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Less Latino Support for Obama, Obamacare

Hispanic support for the President and for his signature healthcare legislation has declined over the past six months.
Image: US President Obama in Italy
Photo of US President Barack Obama in Rome, Italy, 27 March 2014. A new Pew Research report finds a decline in Latino support for the President as well as for his health care legislation. GIUSEPPE LAMI / EPA

Support for President Barack Obama and for the Affordable Care Act has gone down among the nation's Latinos, according to a new Pew Research Center analysis.

An equal amount of Hispanics - 47 percent - both approve and disapprove of the health care legislation. Six months ago, 61 percent of Latinos supported the law.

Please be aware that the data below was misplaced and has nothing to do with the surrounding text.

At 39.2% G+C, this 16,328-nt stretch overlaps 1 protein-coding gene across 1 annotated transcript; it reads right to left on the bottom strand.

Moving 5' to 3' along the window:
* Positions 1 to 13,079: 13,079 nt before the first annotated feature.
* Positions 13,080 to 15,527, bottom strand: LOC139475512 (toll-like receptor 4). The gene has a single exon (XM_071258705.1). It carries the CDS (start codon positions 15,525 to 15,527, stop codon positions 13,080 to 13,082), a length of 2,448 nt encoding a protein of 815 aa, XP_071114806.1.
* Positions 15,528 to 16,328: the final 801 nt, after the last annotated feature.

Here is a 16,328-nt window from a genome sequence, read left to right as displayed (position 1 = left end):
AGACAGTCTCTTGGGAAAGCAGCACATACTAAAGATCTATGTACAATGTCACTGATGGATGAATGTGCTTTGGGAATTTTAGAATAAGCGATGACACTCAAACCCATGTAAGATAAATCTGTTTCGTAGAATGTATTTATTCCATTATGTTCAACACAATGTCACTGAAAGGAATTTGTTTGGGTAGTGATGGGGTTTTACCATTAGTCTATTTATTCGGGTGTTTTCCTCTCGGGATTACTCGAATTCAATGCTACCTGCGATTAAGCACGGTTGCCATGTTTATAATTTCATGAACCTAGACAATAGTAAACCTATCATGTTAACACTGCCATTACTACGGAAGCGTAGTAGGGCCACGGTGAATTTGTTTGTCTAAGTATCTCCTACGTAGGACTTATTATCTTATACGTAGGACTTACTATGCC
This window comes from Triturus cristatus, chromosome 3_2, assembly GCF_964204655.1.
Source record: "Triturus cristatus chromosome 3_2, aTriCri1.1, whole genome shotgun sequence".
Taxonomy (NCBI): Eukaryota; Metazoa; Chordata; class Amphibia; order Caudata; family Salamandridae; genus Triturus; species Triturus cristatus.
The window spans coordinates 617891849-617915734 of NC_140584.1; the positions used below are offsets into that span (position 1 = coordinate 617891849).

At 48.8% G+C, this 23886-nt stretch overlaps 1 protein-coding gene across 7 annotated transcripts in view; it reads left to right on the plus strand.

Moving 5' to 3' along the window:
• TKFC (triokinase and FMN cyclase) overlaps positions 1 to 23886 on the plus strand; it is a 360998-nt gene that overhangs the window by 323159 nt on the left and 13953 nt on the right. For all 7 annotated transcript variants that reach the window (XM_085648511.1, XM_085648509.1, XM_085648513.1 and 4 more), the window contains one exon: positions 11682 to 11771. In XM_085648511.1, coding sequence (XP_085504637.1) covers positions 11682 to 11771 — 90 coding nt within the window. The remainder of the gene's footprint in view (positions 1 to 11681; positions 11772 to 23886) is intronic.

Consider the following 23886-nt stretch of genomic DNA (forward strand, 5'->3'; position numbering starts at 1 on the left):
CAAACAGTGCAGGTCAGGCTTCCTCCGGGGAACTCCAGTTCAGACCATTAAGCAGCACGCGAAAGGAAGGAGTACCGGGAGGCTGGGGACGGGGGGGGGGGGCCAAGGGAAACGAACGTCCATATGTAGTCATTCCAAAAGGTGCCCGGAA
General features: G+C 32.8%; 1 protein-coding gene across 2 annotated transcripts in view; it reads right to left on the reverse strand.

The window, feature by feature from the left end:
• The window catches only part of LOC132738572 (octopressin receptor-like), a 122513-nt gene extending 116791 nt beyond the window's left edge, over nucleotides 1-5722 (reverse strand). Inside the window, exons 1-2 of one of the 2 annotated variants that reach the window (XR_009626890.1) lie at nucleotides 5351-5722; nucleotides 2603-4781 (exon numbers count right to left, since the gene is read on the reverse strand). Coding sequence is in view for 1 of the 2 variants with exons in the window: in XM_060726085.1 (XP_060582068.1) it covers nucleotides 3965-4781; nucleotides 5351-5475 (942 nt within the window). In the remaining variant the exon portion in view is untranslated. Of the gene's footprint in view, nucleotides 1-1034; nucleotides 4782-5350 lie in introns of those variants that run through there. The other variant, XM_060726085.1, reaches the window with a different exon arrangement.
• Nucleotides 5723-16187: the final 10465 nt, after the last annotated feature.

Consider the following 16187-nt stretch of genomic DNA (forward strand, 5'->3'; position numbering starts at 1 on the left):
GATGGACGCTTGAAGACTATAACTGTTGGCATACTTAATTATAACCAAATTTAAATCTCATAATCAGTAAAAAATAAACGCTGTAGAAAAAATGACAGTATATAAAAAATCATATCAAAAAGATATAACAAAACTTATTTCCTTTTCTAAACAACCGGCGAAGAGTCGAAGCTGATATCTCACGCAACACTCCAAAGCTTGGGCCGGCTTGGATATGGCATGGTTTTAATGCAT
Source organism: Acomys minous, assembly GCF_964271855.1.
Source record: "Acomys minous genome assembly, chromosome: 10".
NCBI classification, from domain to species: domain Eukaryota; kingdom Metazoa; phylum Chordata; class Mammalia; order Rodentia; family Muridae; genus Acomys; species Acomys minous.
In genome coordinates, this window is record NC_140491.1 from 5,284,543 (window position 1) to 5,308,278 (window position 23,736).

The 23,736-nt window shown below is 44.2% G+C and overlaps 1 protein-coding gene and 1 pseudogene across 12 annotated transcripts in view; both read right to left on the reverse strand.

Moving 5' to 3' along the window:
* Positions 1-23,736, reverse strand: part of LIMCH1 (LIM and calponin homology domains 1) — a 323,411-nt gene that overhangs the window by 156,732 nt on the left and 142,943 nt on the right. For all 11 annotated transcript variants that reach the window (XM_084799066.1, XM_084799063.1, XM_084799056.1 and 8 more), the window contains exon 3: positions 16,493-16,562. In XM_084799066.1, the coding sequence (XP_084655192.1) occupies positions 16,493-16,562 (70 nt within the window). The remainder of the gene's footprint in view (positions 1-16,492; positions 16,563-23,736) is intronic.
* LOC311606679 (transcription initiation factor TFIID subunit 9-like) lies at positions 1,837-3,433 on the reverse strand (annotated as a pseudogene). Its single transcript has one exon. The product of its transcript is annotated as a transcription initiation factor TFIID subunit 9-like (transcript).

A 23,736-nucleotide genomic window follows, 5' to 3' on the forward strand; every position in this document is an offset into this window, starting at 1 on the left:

As for job approval ratings, 48 percent of Hispanics think the President is doing a good job, down from 63 percent in September 2013.

Sixty one percent of Latinos agree with the statement that is the government’s responsibility to ensure all Americans have health coverage. Latino enrollment in Obamacare is expected to be lower than original projections, partly because of delays with the Spanish-language website and Latino-specific outreach.

On Thursday, Obama said 6 million Americans had enrolled since October 1st.

Immigration, the report points out, is another issue being closely looked at by the Latino electorate. While 72 percent of Hispanics agree that Congress should enact legislation to reform the nation's immigration laws, last spring's bipartisan Senate immigration bill has stalled in the Republican-led House. President Obama recently called for a review of deportation practices, a topic at the forefront for many Latino immigration advocates.